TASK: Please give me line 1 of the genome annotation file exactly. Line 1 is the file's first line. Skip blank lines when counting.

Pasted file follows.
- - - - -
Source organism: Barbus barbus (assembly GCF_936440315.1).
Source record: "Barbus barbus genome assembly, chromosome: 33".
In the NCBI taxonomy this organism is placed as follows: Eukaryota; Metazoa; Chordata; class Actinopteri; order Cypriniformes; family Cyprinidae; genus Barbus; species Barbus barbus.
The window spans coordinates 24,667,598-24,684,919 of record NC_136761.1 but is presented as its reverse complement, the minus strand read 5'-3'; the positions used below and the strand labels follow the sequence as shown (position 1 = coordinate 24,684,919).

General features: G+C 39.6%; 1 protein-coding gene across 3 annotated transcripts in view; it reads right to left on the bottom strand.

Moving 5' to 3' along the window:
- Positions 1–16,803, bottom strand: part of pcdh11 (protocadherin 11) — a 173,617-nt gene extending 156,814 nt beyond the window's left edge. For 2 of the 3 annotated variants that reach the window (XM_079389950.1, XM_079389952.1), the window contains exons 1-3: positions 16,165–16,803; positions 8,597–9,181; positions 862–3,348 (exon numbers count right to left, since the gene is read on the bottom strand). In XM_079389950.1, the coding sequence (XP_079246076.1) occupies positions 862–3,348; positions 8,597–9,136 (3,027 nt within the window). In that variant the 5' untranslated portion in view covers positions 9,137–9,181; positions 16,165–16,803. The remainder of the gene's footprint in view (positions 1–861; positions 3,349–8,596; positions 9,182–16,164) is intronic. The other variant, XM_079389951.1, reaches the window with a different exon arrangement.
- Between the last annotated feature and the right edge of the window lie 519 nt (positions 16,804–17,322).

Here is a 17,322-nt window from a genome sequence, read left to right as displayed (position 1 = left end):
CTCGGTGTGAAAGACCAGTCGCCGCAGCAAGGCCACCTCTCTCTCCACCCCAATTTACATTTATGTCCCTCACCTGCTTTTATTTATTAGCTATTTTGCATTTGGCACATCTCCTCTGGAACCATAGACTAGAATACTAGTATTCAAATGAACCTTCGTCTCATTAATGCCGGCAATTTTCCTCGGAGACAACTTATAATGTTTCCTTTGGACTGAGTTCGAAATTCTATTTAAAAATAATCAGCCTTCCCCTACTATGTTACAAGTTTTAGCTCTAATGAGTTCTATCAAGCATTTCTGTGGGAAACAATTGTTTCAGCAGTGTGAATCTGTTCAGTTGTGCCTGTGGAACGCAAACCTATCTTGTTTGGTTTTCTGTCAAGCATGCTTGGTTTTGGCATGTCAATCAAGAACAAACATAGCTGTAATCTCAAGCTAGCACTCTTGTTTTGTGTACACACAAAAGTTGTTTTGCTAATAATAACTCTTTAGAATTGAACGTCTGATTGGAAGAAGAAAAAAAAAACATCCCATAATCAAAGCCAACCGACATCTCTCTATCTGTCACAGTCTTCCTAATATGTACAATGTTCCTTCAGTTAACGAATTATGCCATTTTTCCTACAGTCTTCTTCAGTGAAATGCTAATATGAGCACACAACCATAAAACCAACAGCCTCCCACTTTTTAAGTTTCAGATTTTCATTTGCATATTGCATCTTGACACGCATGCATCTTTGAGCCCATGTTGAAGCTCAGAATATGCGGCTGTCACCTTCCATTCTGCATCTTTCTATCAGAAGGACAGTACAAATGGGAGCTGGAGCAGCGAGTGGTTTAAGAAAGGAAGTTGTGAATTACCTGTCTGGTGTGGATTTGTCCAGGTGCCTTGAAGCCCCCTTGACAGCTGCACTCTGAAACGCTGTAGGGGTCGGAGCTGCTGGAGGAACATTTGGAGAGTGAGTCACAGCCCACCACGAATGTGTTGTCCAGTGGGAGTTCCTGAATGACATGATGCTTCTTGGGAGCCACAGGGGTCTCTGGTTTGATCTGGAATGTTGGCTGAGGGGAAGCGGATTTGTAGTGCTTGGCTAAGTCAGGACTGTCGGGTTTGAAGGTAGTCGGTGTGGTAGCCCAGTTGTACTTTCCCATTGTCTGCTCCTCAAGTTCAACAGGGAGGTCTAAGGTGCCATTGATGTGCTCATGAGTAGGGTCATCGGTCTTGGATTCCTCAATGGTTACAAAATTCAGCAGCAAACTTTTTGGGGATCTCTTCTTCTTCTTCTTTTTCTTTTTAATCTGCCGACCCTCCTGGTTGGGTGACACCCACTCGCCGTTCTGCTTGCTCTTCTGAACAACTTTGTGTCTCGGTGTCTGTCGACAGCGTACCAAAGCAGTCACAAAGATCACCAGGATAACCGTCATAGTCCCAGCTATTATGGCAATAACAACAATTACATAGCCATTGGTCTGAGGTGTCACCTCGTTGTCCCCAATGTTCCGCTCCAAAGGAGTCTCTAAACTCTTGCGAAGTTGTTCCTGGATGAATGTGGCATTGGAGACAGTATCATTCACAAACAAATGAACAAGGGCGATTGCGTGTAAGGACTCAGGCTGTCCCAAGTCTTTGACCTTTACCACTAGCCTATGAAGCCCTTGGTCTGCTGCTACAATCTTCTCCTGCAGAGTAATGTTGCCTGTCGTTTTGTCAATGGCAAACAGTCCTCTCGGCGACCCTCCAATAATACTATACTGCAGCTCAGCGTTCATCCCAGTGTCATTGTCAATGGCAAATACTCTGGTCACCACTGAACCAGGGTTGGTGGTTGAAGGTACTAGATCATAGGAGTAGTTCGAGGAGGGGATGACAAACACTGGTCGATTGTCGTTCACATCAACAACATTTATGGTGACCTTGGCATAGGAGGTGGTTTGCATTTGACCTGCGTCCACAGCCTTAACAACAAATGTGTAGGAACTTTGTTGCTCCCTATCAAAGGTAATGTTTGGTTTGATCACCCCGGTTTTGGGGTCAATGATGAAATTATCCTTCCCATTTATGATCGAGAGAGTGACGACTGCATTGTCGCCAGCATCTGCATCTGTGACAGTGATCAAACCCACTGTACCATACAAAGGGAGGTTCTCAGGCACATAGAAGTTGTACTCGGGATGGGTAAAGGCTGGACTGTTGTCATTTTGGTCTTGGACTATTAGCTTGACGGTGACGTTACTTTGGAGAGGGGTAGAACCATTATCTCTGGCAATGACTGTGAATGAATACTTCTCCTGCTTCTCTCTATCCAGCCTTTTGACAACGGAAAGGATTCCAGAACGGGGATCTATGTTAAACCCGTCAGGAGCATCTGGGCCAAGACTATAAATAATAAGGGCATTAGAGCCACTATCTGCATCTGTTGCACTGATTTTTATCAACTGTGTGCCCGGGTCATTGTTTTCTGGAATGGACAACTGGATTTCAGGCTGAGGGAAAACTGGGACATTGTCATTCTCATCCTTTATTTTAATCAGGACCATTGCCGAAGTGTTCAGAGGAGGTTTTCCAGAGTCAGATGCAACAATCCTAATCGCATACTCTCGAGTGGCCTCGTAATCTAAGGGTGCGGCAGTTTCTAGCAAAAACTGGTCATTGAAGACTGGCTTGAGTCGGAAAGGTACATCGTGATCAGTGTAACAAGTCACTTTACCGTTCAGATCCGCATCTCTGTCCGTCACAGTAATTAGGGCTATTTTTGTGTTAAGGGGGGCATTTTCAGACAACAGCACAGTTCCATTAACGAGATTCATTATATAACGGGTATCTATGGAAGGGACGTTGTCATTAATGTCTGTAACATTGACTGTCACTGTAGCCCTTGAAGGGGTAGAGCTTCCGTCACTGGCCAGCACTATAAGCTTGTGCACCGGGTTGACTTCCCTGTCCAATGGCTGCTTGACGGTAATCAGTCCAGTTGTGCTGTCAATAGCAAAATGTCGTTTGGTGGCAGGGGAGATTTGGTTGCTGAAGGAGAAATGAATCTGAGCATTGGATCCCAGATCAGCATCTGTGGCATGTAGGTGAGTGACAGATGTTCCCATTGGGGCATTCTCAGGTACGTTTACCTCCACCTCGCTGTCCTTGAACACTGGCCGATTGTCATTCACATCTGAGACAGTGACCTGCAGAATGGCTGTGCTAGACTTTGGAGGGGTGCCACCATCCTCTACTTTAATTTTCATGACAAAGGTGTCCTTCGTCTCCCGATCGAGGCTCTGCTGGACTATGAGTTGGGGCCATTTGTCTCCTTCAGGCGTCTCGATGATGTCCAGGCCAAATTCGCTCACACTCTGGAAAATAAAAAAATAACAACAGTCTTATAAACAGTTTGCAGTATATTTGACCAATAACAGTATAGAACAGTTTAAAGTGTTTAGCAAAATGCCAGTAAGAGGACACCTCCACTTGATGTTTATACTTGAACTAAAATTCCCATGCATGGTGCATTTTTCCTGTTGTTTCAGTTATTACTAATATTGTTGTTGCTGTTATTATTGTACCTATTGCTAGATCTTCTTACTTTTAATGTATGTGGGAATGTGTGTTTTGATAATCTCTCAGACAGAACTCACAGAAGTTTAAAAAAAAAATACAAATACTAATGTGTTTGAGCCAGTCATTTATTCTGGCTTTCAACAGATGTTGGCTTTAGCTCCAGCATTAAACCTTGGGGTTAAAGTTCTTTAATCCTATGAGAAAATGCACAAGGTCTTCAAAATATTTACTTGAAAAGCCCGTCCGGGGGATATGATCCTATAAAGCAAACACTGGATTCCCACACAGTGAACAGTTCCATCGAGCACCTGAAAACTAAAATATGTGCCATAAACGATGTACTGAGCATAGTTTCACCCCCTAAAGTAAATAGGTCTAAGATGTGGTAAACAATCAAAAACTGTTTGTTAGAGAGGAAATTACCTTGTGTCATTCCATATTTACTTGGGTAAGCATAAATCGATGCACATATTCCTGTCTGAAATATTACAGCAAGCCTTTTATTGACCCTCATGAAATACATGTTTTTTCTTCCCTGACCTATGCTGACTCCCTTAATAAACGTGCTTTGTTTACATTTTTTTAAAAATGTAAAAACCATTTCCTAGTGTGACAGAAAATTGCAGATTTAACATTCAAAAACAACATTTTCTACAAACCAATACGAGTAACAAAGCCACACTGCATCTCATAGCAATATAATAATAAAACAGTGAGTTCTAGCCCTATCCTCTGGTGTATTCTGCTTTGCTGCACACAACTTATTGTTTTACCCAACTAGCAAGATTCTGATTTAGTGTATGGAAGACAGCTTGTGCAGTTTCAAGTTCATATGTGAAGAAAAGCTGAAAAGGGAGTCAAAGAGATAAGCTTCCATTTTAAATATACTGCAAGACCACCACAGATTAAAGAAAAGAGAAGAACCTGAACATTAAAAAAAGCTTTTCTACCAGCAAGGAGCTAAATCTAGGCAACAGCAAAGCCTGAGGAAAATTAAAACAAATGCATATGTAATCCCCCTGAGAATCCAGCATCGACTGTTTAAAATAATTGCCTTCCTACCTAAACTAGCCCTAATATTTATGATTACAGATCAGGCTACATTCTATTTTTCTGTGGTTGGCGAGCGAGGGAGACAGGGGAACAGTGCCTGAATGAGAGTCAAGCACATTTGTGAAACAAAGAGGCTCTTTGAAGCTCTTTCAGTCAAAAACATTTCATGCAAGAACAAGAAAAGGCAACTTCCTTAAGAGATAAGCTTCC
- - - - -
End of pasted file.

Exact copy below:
Source organism: Barbus barbus (assembly GCF_936440315.1).